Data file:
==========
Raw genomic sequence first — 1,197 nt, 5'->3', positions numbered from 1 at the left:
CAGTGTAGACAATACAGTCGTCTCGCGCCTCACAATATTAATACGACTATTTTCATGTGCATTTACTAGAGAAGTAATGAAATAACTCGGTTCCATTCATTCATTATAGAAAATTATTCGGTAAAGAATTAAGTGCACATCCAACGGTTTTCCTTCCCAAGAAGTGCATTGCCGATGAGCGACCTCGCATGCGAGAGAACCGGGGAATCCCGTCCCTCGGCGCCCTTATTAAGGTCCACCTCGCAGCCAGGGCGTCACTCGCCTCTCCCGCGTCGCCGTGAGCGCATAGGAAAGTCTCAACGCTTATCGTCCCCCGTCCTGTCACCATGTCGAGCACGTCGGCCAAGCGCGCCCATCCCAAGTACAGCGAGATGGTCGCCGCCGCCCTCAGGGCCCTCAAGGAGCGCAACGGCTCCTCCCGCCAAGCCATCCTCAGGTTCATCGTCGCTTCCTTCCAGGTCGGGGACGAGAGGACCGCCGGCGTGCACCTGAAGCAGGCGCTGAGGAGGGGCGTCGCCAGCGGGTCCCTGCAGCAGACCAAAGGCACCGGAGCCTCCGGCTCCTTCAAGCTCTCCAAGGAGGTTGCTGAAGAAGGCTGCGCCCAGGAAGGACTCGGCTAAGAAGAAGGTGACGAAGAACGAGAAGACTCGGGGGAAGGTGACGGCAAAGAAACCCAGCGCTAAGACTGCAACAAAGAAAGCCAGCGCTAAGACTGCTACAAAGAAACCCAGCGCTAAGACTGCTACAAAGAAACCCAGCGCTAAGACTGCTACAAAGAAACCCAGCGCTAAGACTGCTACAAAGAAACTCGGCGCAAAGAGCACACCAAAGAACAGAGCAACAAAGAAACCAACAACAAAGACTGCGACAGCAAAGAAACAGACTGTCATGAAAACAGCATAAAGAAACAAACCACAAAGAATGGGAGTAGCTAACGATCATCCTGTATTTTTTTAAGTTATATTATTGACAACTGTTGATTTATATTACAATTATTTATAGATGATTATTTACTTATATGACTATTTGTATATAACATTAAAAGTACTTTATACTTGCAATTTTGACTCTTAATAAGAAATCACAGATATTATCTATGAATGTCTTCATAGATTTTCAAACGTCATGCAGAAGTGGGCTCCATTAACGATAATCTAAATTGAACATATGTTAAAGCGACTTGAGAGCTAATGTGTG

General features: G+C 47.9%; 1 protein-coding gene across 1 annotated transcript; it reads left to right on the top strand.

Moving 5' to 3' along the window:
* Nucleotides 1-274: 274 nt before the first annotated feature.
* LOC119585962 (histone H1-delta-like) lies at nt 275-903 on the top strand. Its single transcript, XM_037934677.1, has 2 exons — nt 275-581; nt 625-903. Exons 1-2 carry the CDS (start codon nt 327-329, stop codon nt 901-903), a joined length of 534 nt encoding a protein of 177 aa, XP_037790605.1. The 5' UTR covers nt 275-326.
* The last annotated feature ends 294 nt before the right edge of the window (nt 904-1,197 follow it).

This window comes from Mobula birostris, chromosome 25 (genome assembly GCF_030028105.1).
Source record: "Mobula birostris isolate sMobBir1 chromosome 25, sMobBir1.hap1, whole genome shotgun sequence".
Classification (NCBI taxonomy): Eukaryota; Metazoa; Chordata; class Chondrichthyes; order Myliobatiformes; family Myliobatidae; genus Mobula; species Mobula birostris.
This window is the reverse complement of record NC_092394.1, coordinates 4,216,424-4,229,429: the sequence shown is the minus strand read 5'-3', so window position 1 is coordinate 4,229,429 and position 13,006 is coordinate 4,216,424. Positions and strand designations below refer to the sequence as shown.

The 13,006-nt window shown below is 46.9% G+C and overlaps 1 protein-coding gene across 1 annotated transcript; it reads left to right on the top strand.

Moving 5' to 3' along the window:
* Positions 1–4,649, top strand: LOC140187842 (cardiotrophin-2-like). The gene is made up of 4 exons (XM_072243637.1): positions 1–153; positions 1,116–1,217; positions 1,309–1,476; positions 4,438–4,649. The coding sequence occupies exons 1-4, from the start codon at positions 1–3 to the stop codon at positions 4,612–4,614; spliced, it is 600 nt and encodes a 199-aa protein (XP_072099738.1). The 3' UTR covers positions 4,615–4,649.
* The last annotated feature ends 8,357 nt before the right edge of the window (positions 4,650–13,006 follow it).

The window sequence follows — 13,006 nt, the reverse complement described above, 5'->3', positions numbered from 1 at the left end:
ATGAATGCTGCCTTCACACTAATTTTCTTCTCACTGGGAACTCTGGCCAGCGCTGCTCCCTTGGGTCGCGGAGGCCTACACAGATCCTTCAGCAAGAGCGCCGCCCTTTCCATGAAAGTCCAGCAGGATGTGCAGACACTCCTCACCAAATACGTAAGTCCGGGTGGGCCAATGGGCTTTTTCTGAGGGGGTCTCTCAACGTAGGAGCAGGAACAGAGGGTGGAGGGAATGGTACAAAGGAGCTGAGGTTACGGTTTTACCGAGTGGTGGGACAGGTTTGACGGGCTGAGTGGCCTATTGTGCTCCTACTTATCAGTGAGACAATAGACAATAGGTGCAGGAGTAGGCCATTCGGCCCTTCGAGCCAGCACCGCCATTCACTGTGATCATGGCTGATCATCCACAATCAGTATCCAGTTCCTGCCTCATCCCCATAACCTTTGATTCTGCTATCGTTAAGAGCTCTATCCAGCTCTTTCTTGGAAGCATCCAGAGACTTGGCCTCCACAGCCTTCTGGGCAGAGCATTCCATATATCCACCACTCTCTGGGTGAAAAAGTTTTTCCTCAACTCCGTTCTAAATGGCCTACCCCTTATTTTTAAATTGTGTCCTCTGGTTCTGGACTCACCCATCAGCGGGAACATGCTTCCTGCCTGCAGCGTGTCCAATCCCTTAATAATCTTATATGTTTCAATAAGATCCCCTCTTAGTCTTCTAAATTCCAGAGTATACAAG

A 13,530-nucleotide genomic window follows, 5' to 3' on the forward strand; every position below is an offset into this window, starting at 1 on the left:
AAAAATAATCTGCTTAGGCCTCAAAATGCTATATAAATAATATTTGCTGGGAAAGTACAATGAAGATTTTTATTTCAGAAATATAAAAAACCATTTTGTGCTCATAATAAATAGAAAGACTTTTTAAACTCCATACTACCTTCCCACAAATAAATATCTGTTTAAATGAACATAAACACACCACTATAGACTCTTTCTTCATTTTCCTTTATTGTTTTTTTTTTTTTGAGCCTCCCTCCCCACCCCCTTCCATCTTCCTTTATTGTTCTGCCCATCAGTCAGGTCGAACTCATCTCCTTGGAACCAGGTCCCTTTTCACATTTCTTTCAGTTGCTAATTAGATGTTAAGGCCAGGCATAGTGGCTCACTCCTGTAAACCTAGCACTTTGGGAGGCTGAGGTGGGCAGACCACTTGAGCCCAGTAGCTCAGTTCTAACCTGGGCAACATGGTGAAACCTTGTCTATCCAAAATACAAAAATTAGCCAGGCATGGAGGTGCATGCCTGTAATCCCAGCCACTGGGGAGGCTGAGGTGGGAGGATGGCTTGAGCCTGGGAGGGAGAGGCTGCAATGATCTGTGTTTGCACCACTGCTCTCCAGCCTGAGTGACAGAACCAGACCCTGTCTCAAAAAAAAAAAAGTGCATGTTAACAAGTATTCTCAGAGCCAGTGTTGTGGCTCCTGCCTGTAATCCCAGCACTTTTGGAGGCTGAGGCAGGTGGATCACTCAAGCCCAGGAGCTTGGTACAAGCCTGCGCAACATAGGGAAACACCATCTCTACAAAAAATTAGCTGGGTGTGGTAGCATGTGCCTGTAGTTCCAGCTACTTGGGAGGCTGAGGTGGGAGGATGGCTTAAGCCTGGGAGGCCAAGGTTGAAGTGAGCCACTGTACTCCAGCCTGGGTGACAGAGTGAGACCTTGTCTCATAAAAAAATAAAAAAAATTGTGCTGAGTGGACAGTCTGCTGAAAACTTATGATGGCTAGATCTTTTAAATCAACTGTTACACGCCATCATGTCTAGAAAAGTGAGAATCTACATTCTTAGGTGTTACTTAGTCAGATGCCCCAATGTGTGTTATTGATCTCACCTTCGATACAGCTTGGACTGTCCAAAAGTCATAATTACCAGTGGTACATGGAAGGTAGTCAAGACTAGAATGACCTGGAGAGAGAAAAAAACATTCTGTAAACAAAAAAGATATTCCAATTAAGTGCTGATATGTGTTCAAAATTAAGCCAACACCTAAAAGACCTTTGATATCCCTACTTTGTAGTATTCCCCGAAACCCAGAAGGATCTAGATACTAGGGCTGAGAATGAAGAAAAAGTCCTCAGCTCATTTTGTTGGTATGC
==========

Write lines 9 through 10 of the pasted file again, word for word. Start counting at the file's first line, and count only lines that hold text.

Source record: "Mobula birostris isolate sMobBir1 chromosome 25, sMobBir1.hap1, whole genome shotgun sequence".
Classification (NCBI taxonomy): Eukaryota; Metazoa; Chordata; class Chondrichthyes; order Myliobatiformes; family Myliobatidae; genus Mobula; species Mobula birostris.